Figure 2 shows the time sequence of the dust coma of 67P in approximately one nucleus rotation on May 3031, 2015. The sun is toward the top and causes the clear shadow behind the nucleus. The spin axis pointed away from the projection plane with clockwise rotation. According to the shape model (Sierks et al. 2015; Preusker et al. 2015; Jorda et al. 2016), the sub-solar point during this observation was close to the equator of comet 67P. We note that three different components can be identified in Fig. 2a. The brightest one (J1) can be traced to the middle of the Hapi region. On its left side, an array of jets (e.g., J2) becomes clearly visible in Fig. 2b because of the sunlight effect on Imhotep. Last but not least, on the right-hand side a jet (J3) in the form of a spiral arm comes into view in Fig. 2b. It is less discernable in subsequent images as a result of the orientation of the spacecraft relative to the rotating nucleus and/or a decrease in dust production. The spiral jet reappeared again in Fig. 2h just one rotation period later.

thumbnail Fig. 2

Jet structures obtained with the wide-angle camera from 13:03 UT on May 30 to 07:28 UT on May 31, 2015. Sub-panels a) to h) are separated by about two hours between two frames. The spatial scales and field of view range from 6.72 m/px,13.75 km (panel a)) to 7.01 m/px, 14.36 km (panel h)).

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2.2. Source region of the curved jet

To determine the source region of the curved jet, we used the method described in Lin et al. (2015) and the jet inversion method tracing the orientation of the colliminated beams back to their emission points (Vincent et al. 2016; Lara et al. 2015). The shape model constructed by Jorda et al. (2016) and current SPICE kernels were used for this purpose. Nonetheless, it is difficult to obtain a precise location of the source region from the OSIRIS images taken from late May to early June, 2015, because of the diffusive structure of the jet. The most probable source region is located between Nut and Serget (see Fig. 3 for a context image of where these regions are located on the nucleus). At closer scrutiny, it can be seen that this region is covered by smooth deposits of fine materials that are most likely the result of airfall of low-velocity particles that were unable to escape from the nucleus surface (Thomas et al. 2015; La Forgia et al. 2015, and reference in). However, a more granular deposit including boulders with diameters of up to a few tens of meters can be observed in the Nut region. A part of this area contains pit-like features with diameters smaller than a meter to 45 m (see Fig. 7 in La Forgia et al. 2015), which might be remnants formed by wind erosion or sublimation of the volatile-rich blocks. The curved jet appeared for two more months after the first detection. As a consequence, the features of the source region surface might have changed. A study of possible changes in localized areas of the identified source region is only possible in the later phase of the Rosetta mission, however, when high-resolution images at spatial scales as small as 0.5 m/px will be available again.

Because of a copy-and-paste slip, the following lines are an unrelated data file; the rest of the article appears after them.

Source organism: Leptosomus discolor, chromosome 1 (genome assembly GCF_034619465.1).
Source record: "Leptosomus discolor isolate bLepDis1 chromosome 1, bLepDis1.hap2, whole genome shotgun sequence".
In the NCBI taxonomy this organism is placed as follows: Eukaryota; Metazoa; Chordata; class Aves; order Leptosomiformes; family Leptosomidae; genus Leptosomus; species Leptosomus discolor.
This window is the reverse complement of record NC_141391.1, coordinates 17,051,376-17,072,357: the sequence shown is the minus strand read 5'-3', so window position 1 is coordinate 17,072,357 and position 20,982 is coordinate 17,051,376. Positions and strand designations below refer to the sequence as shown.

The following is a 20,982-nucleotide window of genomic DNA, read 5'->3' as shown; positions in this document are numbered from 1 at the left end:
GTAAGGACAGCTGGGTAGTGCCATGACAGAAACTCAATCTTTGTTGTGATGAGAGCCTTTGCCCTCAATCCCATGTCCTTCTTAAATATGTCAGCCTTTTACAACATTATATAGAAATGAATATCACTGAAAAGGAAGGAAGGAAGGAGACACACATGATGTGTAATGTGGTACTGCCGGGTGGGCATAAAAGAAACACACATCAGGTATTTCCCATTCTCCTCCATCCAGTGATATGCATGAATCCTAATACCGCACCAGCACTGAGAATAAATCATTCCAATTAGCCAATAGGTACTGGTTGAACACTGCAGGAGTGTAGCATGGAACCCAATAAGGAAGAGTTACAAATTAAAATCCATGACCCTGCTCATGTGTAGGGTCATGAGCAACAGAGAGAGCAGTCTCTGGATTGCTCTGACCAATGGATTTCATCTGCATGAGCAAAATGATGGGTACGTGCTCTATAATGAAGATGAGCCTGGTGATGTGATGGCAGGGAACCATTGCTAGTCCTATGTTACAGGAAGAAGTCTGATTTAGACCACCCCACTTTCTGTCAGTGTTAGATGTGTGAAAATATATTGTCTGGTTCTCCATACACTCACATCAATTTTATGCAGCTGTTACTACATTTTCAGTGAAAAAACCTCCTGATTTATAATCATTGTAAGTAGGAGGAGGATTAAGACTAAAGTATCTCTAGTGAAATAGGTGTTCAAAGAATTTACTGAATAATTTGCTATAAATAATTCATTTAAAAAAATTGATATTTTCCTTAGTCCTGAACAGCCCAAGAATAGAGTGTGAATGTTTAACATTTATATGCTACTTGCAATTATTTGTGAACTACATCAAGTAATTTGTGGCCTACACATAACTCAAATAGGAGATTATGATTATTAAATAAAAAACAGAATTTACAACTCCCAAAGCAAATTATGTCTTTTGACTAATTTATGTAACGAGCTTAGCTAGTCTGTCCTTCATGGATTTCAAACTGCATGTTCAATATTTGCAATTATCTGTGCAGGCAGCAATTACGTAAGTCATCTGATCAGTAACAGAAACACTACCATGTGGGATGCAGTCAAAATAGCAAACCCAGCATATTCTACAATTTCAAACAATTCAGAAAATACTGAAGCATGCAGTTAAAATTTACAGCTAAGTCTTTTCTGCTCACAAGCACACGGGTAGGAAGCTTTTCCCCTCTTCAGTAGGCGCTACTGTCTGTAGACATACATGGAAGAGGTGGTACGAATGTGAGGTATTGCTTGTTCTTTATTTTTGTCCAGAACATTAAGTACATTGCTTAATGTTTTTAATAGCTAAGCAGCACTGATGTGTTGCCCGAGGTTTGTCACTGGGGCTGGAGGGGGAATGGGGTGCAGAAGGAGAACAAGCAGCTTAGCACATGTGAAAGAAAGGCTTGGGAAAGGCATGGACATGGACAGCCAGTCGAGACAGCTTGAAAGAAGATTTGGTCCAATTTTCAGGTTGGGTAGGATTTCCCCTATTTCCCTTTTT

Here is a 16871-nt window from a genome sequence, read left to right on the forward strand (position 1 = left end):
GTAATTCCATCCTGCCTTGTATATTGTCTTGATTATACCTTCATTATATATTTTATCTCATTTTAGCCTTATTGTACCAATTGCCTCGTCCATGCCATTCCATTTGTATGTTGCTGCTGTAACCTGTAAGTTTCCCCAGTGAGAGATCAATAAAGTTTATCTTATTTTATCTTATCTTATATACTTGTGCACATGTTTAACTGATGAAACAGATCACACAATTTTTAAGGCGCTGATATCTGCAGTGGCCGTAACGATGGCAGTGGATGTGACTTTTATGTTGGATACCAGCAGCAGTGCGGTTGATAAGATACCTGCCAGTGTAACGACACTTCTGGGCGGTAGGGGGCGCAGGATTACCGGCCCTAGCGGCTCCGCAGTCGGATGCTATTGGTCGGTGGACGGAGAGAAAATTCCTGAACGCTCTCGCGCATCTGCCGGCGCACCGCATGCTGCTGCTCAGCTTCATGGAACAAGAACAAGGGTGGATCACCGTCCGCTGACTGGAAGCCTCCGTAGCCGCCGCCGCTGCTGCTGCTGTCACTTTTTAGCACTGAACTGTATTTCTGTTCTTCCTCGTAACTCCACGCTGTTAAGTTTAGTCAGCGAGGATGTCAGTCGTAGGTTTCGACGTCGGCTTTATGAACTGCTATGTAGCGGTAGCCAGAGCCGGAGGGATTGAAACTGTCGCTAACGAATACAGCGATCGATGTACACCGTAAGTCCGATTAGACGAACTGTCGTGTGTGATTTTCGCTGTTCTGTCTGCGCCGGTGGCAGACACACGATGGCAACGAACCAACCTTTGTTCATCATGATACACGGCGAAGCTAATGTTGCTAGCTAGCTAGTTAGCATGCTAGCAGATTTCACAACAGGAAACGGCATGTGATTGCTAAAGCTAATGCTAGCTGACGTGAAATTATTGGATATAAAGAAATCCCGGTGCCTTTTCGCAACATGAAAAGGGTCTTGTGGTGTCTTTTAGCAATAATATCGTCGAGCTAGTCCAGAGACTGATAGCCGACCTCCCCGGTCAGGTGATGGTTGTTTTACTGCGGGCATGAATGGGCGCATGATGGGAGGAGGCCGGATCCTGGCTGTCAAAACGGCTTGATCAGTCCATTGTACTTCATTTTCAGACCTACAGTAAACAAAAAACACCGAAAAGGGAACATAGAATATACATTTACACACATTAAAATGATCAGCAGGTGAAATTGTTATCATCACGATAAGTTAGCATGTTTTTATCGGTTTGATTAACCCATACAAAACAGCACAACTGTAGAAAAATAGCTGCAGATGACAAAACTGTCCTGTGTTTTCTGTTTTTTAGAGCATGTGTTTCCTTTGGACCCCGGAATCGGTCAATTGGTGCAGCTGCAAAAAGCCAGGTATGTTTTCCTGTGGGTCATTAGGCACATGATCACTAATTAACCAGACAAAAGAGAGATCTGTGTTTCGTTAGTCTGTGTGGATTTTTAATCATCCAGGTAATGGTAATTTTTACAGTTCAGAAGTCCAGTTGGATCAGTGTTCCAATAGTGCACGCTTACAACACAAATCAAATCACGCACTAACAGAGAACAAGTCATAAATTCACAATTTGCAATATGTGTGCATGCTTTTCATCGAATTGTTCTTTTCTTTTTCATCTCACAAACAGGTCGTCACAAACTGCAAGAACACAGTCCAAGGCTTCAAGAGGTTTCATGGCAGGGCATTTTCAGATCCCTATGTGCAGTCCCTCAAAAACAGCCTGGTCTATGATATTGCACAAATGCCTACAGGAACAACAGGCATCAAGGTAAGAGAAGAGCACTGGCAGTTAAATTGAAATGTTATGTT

thumbnail Fig. 3

Geological map of 67P observed from the top of the head lobe and nomenclature of the geological regions (modified from Fig. 2 in El-Maarry et al. 2015), and the possible source regions, red circles, of the curved jet. The possible source region is at about 6 degrees latitude in the northern hemisphere. The sub-solar point at the time of the present observation (31 May 2015) is 9 degrees latitude in the southern hemisphere and moves toward higher latitude until the beginning of September, 2015. The right panel is the NAC image obtained on September 19.5, 2014, with a resolution of about 0.53 m/px.

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3. Numerical simulation

To examine the origin and dynamical evolution of the curved jet, we need to consider the trajectories of different dust particles with different sizes under the influence of the gravitational attraction of the nucleus. Because of its highly irregular shape, the gravitational field was computed by dividing the whole object into 33681 elements - according to the shape model with homogeneous structure and a bulk density of 532 kg m-3 (Jorda et al. 2016). Figure 4a shows the contour plot of the gravitational field in the vicinity of the nucleus. At distances larger than three nucleus radii (~6 km), the gravitational field can be reasonably well approximated by that from a point mass. However, close to the nucleus surface, the field distribution is far from spherical symmetry.